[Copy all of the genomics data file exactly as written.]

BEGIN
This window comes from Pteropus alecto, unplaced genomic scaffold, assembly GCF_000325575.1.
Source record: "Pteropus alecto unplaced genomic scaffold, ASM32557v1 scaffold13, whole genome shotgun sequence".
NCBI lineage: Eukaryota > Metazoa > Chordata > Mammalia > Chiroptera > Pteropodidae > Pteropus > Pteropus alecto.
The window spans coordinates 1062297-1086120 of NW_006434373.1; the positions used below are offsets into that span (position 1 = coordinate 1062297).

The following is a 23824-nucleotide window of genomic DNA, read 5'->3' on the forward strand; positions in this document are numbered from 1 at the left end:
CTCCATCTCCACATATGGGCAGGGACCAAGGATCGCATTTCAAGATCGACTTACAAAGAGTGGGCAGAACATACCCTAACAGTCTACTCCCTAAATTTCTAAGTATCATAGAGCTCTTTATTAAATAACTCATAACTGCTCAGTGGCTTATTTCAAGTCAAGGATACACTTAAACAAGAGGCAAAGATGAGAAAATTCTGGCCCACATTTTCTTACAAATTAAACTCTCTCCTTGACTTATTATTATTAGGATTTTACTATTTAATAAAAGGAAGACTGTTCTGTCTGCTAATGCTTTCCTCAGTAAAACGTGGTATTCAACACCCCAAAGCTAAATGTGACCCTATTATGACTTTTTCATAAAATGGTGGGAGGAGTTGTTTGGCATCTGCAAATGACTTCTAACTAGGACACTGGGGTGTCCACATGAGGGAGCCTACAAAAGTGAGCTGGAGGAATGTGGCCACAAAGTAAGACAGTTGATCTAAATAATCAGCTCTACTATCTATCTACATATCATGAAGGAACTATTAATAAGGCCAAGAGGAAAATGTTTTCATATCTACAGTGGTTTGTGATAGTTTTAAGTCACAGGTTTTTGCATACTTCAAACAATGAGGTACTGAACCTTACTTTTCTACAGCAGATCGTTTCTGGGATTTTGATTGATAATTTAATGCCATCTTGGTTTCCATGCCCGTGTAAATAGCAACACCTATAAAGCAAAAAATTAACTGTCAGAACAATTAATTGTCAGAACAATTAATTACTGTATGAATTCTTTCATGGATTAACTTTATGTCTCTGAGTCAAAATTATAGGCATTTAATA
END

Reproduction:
This window comes from Pteropus alecto, unplaced genomic scaffold, assembly GCF_000325575.1.
Source record: "Pteropus alecto unplaced genomic scaffold, ASM32557v1 scaffold13, whole genome shotgun sequence".
NCBI lineage: Eukaryota > Metazoa > Chordata > Mammalia > Chiroptera > Pteropodidae > Pteropus > Pteropus alecto.
The window spans coordinates 1062297-1086120 of NW_006434373.1; the positions used below are offsets into that span (position 1 = coordinate 1062297).

The following is a 23824-nucleotide window of genomic DNA, read 5'->3' on the forward strand; positions in this document are numbered from 1 at the left end:
CTCCATCTCCACATATGGGCAGGGACCAAGGATCGCATTTCAAGATCGACTTACAAAGAGTGGGCAGAACATACCCTAACAGTCTACTCCCTAAATTTCTAAGTATCATAGAGCTCTTTATTAAATAACTCATAACTGCTCAGTGGCTTATTTCAAGTCAAGGATACACTTAAACAAGAGGCAAAGATGAGAAAATTCTGGCCCACATTTTCTTACAAATTAAACTCTCTCCTTGACTTATTATTATTAGGATTTTACTATTTAATAAAAGGAAGACTGTTCTGTCTGCTAATGCTTTCCTCAGTAAAACGTGGTATTCAACACCCCAAAGCTAAATGTGACCCTATTATGACTTTTTCATAAAATGGTGGGAGGAGTTGTTTGGCATCTGCAAATGACTTCTAACTAGGACACTGGGGTGTCCACATGAGGGAGCCTACAAAAGTGAGCTGGAGGAATGTGGCCACAAAGTAAGACAGTTGATCTAAATAATCAGCTCTACTATCTATCTACATATCATGAAGGAACTATTAATAAGGCCAAGAGGAAAATGTTTTCATATCTACAGTGGTTTGTGATAGTTTTAAGTCACAGGTTTTTGCATACTTCAAACAATGAGGTACTGAACCTTACTTTTCTACAGCAGATCGTTTCTGGGATTTTGATTGATAATTTAATGCCATCTTGGTTTCCATGCCCGTGTAAATAGCAACACCTATAAAGCAAAAAATTAACTGTCAGAACAATTAATTGTCAGAACAATTAATTACTGTATGAATTCTTTCATGGATTAACTTTATGTCTCTGAGTCAAAATTATAGGCATTTAATA